Miguel Montero is a backup catcher, and the role of backup catcher comes with one and only one job requirement: be a good guy. Montero’s predecessor in that role with the Chicago Cubs, David Ross, lasted 15 years in the major leagues almost strictly on how much people loved him. Do that and a decade of employment working maybe two days a week is possible. If the gig were any more plum, it would be a character in Clue.
A good backup catcher knows, for example, that after a tough loss, like the Cubs’ on Tuesday against the Washington Nationals, it is not standard protocol to take off his gear, change into a button-down shirt with a patch on the front that says Miguel in cursive, ascend three stairs, pull a handle to shut the door, adjust his pneumatic seat and drive that bus right over Jake Arrieta. To see Montero blame the Nationals’ seven stolen bases Tuesday on Arrieta’s slow delivery wasn’t just stunning for its utter flouting of baseball decorum. It was the second reminder this week that a clubhouse culture is only as good as its win-loss record.
The Cubs are 39-38, one game out of first place in the National League Central and sporting a new backup catcher after they designated Montero for assignment on Wednesday, about 12 hours after he committed the cardinal sin of treating a random June night like it was Festivus. Baseball players don’t air their grievances – and if they happen to, teams hope it’s a bit more genuine than Montero absolving his culpability in throwing out just 1 of 32 baserunners this season when Willson Contreras, the Cubs’ starter, works with the same set of pitchers and has nabbed 16 of 47 attempted steals.
To see Montero’s comments as indicative of some sort of chasm in the Cubs’ clubhouse would be incorrect. Because of his propensity to talk, he never has been the most popular figure with his teammates, dating back to his time with the Arizona Diamondbacks. Still, it is a reminder of the fragility of sticking 25 alpha millionaires in a small room every day for eight months and hoping they get along. Not winning only compounds the difficulty.
At some point, the festering tension in every disappointed clubhouse wends its way out of the place where baseball players are taught to bury it. Winning is like a magic blanket that keeps it dormant, but when enough disillusionment piles up, nothing can stop it. Earlier this week, it was Ken Rosenthal’s report about how something as trivial as stretching had bubbled to the surface as an issue of divisiveness in the San Francisco Giants’ clubhouse. For all the messenger-shooting that followed, the fact that multiple people were compelled to go to Rosenthal with the information shows the effect of a 29-51 start.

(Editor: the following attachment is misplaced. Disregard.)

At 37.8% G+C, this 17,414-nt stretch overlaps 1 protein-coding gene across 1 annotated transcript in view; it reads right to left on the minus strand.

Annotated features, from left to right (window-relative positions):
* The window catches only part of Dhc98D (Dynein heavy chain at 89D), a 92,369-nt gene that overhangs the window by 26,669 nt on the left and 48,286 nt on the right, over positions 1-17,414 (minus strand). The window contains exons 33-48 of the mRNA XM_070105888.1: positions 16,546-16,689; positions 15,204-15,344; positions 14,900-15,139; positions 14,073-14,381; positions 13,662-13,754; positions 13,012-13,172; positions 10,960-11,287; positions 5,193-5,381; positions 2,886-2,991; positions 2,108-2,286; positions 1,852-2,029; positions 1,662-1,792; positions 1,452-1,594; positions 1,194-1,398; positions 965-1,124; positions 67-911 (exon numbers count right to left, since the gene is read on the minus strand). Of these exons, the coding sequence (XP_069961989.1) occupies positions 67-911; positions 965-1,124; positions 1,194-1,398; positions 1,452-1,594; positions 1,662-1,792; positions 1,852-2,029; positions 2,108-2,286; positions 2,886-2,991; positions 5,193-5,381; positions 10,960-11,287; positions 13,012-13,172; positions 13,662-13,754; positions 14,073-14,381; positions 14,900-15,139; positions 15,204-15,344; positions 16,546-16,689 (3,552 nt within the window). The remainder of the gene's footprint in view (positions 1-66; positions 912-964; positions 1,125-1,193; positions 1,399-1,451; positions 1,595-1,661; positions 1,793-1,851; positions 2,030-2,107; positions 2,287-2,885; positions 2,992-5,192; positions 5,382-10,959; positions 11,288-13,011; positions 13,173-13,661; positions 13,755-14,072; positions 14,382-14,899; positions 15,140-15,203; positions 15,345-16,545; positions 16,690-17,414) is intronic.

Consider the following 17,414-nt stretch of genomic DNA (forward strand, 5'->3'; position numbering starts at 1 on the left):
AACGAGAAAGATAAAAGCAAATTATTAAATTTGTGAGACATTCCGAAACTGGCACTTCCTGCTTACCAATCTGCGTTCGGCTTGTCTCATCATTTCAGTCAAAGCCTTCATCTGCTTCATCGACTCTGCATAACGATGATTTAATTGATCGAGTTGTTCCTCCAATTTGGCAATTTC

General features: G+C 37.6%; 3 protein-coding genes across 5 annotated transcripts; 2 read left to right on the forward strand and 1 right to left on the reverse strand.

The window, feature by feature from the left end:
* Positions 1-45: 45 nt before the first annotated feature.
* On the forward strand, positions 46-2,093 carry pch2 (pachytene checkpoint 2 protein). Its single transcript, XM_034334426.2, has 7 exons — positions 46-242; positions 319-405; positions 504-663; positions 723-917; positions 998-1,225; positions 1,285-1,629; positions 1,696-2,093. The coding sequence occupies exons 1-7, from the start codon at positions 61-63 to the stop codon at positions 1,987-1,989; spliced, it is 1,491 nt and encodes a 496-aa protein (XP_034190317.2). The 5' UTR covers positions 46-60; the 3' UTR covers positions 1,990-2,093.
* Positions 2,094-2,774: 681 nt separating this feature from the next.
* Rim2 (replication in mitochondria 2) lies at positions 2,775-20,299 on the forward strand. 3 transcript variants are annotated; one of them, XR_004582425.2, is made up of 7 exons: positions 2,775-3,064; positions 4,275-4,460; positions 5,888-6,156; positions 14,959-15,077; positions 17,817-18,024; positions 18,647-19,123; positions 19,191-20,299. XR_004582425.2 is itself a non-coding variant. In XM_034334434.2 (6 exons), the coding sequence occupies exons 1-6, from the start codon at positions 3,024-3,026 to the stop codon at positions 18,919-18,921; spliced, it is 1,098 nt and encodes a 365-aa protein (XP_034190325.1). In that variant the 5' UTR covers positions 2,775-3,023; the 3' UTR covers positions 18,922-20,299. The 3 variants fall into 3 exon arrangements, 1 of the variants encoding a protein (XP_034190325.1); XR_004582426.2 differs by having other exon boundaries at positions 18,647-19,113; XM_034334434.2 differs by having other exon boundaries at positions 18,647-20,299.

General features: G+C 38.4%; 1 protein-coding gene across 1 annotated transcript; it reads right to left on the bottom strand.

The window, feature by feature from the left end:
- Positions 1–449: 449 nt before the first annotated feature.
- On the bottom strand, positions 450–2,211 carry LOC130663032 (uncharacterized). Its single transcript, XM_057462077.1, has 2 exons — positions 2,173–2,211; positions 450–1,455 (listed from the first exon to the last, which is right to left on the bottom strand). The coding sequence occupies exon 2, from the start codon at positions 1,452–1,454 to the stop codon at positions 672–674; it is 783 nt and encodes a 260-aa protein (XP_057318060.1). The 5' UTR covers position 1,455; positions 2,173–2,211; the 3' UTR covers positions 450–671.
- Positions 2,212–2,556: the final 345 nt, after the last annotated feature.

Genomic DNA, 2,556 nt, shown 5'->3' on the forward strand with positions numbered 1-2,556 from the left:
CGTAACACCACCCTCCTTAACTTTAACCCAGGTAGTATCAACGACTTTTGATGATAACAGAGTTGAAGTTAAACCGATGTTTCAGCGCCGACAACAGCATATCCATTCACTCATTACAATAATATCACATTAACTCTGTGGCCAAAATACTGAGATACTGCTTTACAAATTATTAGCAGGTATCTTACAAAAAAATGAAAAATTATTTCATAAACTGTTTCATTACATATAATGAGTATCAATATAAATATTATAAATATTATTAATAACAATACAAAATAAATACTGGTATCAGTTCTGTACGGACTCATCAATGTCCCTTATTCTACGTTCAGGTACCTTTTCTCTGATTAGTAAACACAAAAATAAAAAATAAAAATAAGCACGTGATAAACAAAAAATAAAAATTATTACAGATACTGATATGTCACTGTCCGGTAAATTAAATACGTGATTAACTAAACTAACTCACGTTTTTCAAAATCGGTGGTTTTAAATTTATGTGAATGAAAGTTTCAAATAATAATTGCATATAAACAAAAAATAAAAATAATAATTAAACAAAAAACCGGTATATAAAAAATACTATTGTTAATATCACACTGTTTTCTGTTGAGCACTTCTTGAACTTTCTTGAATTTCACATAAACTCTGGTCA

The Cubs aren’t that bad. They’re also nothing like the team coming its first World Series title in 108 years. This year was supposed to be like last year. Instead, the Cubs’ starting pitchers velocity is markedly down. Their precious-metal gloves have turned to scrap. Their leadoff hitter and World Series hero is down at Triple-A. They’ve waited half the season to see some sign of what they believed they were. They’re still waiting.
What they didn’t need was Montero pointing out the obvious. Yes, Arrieta is painfully slow to the plate, and someone like Trea Turner will prey on him. Arrieta knows this. He has not corrected it. Were he pitching better, this might be understandable. He isn’t. And so that part of Montero’s point is valid, but its validity does not necessarily excuse the break in protocol. The ultimate question is: Would Montero calling out Arrieta’s delivery publicly have any tangible effect on his willingness to change it? The answer, almost certainly, is no, which is what made it such a red line for the Cubs.
Montero’s id did lead to some delightful garbage being spewed back and forth Wednesday morning. Anthony Rizzo, the Cubs’ most vocal leader, took to ESPN radio in Chicago before the Cubs cut Montero and said: “When you point fingers, you’re a selfish player. We have another catcher that throws everyone out.” After the Montero news broke, he went on the station and was asked if the Cubs miss Ross. “Nah, I don’t think so,” he said. “Maybe Rizzo misses him.”
Give Miguel Montero this: His troll game is A+. If he was going down – and there had been some internal discussions among the Cubs about how his arm was becoming a liability – then he was going down trailed by a stream of gasoline with a pack of matches in his hand.
The fire will die down within 24 hours, because in the end this isn’t some grand reckoning for the Cubs. It’s a disgruntled and mouthy employee doing what disgruntled mouthy employees do. At the same time, teams have rallied around less, and if the shared experience of living through Miguel Montero’s verbal diarrhea can do wonders for a team that could use every one it can get, all the better.
Until then, enjoy the show. This might be the most entertaining thing the Cubs have done all season.
More from Yahoo Sports:
• Ranking every NFL team’s QB situation: 1 to 32
• Did Cubs player flip off President Trump?
• Tim Tebow’s baseball legend grows
• Why Pacquiao vs. Horn is a ‘gift’ for fight fans